I am currently in the longest, most serious relationship of my life. Similar to most couples, we have evolved – from the initial infatuation stage into something deeper, more nurturing, more mature. This person has become my best friend, yet I am still learning how to balance the needs of my individual self to those of a partner. At a year and a half, we have certainly surpassed past the superficial niceties and frenetic natures of casual dating. Those feelings of constant affection and adoration replaced by perfectly natural ebbs and flows.

Admittedly, I still struggle with having difficult (but necessary) conversations, with conflict, with tension, with criticism, with the less-than-perfect moments. I am getting better at navigating these things: not feeling personally attacked by his criticism, resisting the urge to get defensive or angry or worse shut down – all tactics that rarely serve me well and I’m trying to completely remove from my emotional arsenal.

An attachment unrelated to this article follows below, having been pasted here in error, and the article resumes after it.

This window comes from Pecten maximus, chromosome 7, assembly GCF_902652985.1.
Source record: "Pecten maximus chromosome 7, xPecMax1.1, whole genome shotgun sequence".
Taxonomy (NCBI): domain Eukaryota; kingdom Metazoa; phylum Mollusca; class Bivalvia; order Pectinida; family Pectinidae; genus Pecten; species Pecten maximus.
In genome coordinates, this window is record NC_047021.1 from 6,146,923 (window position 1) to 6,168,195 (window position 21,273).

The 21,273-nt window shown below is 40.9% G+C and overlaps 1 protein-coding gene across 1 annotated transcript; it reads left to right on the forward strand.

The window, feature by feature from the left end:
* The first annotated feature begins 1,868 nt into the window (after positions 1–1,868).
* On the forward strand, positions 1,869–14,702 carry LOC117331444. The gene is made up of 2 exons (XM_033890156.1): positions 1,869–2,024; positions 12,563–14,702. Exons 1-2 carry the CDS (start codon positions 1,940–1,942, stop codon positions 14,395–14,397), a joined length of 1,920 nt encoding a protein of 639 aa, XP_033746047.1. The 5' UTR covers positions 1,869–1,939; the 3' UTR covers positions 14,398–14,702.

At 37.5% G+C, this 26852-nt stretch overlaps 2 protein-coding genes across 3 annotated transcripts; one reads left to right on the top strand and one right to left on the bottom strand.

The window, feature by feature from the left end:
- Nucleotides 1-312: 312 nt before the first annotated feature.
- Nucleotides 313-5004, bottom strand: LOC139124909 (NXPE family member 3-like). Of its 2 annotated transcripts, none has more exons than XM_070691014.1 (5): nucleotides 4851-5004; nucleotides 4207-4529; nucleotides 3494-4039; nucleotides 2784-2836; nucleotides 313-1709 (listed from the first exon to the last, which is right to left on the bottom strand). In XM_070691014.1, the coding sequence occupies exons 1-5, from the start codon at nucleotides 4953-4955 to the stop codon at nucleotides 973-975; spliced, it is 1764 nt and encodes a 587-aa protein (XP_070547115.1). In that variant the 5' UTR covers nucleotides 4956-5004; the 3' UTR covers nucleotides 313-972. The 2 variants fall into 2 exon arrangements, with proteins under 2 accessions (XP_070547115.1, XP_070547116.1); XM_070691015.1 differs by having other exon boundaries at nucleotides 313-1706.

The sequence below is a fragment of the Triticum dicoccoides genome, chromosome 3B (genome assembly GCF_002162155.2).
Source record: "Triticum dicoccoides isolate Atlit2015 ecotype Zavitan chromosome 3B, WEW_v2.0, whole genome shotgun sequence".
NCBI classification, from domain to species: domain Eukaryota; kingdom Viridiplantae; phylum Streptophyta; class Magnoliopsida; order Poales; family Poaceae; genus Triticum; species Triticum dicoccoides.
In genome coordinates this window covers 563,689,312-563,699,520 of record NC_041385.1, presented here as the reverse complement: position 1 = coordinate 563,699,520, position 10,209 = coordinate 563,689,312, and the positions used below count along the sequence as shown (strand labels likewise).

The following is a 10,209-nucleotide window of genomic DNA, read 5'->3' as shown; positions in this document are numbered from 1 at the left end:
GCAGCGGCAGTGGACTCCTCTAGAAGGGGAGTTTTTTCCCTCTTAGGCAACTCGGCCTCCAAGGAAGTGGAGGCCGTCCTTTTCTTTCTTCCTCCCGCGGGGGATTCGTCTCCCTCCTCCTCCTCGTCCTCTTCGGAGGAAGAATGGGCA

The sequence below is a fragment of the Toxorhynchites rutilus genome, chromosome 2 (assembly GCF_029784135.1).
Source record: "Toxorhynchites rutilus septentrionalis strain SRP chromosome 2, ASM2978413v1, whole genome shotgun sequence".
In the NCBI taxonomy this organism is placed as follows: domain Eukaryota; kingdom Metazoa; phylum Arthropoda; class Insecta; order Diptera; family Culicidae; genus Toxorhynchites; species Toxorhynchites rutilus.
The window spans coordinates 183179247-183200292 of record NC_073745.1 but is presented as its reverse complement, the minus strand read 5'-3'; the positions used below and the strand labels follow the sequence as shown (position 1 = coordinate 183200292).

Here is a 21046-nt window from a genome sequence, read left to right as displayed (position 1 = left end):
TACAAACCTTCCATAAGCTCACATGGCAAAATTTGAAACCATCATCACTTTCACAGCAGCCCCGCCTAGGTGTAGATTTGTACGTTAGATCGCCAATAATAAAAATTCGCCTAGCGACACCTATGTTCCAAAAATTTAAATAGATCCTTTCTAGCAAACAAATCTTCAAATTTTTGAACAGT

I know my faults: I can be stubborn, I am naturally conflict-averse. I have this innate, irrational desire to be the perfect partner – a fruitless goal not at all based reality but in fantasy wherein my future self lives:

I want to be everything all at once: hot, smart, fun, sexy, wild, successful, alluring, insatiable.

I want to be a forward-thinking and people-focused manager, a leader, a creator by day and a hospitality scouring, highly health-conscious, well-read French enthusiast by night.

I want to travel, becoming a citizen of the world, continuously expanding my mindset through new experiences and encounters.

I want to be independent and comfortable, able to indulge in the things I love: music, food, travel, wellness.